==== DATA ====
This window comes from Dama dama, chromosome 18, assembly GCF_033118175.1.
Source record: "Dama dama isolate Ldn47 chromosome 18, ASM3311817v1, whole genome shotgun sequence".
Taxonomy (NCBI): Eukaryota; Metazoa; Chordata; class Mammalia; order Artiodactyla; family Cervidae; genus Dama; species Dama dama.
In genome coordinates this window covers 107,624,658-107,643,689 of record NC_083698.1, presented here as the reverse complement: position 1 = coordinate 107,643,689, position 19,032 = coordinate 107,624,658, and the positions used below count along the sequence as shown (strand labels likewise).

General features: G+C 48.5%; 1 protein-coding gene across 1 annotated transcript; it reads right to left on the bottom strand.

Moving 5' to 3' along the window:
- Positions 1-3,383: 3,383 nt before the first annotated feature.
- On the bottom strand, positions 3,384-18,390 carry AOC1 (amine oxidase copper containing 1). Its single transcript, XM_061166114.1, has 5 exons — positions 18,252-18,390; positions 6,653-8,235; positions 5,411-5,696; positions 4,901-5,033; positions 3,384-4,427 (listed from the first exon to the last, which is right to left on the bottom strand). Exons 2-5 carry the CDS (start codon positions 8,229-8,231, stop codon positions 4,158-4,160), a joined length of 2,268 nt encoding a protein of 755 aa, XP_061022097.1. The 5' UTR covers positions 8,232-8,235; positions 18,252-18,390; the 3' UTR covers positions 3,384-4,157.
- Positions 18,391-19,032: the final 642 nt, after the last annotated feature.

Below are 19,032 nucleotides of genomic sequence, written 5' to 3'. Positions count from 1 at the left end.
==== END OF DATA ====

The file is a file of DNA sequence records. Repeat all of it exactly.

This window comes from Dama dama, chromosome 18, assembly GCF_033118175.1.
Source record: "Dama dama isolate Ldn47 chromosome 18, ASM3311817v1, whole genome shotgun sequence".
Taxonomy (NCBI): Eukaryota; Metazoa; Chordata; class Mammalia; order Artiodactyla; family Cervidae; genus Dama; species Dama dama.
In genome coordinates this window covers 107,624,658-107,643,689 of record NC_083698.1, presented here as the reverse complement: position 1 = coordinate 107,643,689, position 19,032 = coordinate 107,624,658, and the positions used below count along the sequence as shown (strand labels likewise).

General features: G+C 48.5%; 1 protein-coding gene across 1 annotated transcript; it reads right to left on the bottom strand.

Moving 5' to 3' along the window:
- Positions 1-3,383: 3,383 nt before the first annotated feature.
- On the bottom strand, positions 3,384-18,390 carry AOC1 (amine oxidase copper containing 1). Its single transcript, XM_061166114.1, has 5 exons — positions 18,252-18,390; positions 6,653-8,235; positions 5,411-5,696; positions 4,901-5,033; positions 3,384-4,427 (listed from the first exon to the last, which is right to left on the bottom strand). Exons 2-5 carry the CDS (start codon positions 8,229-8,231, stop codon positions 4,158-4,160), a joined length of 2,268 nt encoding a protein of 755 aa, XP_061022097.1. The 5' UTR covers positions 8,232-8,235; positions 18,252-18,390; the 3' UTR covers positions 3,384-4,157.
- Positions 18,391-19,032: the final 642 nt, after the last annotated feature.

Below are 19,032 nucleotides of genomic sequence, written 5' to 3'. Positions count from 1 at the left end.